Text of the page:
, Zakayev attributed Kadyrov's criticism of him to a split within the Russian leadership between one faction that realizes that the North Caucasus cannot be stabilized by using military force, and an opposing faction that considers a military victory not only possible, but the sole acceptable outcome. He said that latter faction at present has the upper hand, and that Kadyrov's reaction was dictated by Moscow, as Kadyrov is not an independent player.
If Zakayev's hypothesis that the "hawks" in Moscow were behind Kadyrov's criticism of him last week is indeed correct, then Abdurakhmanov's November 2 interview leaves no doubt that, for whatever reason, they are out to destroy Zakayev's reputation and influence both within the diaspora community and in Chechnya.
Abdurakhmanov's blanket criticism of Zakayev ranges from his role as a minister within Maskhadov's government to his imputed violation of the gentlemen's agreement between them not to comment publicly on the issues discussed during their talks this summer.
Abdurakhmanov further implicitly denied Zakayev's affirmation that the Russian leadership had given the green light for those talks, saying that he coordinated his meetings with Zakayev only with Kadyrov. Following a meeting with Zakayev in Oslo on July 24, Abdurakhmanov had read out an official statement saying that meeting took place with the approval of both Russian President Dmitry Medvedev and Prime Minister Vladimir Putin.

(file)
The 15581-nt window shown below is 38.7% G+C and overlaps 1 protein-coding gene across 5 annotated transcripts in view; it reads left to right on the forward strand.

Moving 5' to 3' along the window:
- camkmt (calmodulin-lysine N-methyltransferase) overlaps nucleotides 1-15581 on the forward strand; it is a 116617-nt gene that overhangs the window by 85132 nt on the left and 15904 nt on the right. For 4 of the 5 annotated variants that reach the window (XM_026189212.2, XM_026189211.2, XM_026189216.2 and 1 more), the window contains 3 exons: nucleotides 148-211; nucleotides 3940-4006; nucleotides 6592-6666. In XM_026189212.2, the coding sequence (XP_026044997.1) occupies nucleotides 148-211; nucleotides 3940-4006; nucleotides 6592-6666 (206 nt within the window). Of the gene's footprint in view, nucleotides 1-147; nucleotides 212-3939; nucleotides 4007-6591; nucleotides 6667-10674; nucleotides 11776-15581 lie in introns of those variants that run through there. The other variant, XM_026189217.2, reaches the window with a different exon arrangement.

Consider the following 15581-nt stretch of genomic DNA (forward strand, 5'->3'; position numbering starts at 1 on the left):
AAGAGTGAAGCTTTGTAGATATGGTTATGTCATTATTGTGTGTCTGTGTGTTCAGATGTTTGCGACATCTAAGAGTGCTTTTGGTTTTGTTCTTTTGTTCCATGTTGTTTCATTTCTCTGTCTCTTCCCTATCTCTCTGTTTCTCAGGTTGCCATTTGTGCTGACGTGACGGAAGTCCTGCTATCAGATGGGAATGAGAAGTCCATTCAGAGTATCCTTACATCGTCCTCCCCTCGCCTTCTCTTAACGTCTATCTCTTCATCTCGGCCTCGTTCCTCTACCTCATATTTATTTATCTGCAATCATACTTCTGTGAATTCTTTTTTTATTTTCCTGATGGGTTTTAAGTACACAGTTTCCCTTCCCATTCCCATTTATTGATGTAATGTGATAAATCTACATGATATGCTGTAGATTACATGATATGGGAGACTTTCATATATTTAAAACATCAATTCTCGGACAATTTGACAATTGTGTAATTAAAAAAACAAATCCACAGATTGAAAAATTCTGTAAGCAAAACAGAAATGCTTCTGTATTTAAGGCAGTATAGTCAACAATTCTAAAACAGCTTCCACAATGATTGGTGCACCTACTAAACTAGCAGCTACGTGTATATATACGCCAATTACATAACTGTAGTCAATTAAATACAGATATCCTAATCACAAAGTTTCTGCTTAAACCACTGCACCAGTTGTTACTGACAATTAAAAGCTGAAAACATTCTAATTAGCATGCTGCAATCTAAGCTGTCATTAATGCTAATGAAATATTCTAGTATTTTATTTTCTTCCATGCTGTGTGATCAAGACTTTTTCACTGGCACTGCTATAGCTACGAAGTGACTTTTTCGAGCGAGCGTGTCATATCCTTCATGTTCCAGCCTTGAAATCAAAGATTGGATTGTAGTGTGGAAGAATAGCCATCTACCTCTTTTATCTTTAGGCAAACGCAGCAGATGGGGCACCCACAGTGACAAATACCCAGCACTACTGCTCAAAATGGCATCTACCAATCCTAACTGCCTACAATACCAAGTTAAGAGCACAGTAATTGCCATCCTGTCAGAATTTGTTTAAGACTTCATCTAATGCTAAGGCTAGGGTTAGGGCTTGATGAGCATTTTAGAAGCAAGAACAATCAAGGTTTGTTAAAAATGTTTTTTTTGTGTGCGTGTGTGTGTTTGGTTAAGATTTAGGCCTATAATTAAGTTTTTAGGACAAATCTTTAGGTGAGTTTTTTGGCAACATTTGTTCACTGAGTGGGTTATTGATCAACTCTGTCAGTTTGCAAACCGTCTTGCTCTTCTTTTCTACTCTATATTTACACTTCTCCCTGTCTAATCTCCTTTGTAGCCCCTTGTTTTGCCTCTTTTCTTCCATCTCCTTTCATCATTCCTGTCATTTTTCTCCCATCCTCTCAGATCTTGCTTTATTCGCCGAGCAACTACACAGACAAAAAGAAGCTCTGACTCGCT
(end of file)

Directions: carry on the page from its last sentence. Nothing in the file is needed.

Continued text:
Abdurakhmanov further lumped Zakayev together with Umarov and Umarov's adviser, Movladi Udugov (whom Zakayev considers the mastermind behind the North Caucasus emirate), as "enemies of the [Chechen] republic." He stressed that "we are the legitimate government," and that following the adoption in a referendum in March 2003 of a new constitution designating the Chechen Republic a subject of the Russian Federation "all political questions are closed."Exile Squabbles
Abdurakhmanov said that the envisaged world congress of Chechens will take place as planned, that Grozny will be the venue, and that it will focus on encouraging Chechens in exile to return home. During their most recent meeting, in London in mid-August, Zakayev and Abdurakhmanov agreed that such a forum would be convened before the end of the year. It was subsequently scheduled for February 23, 2010.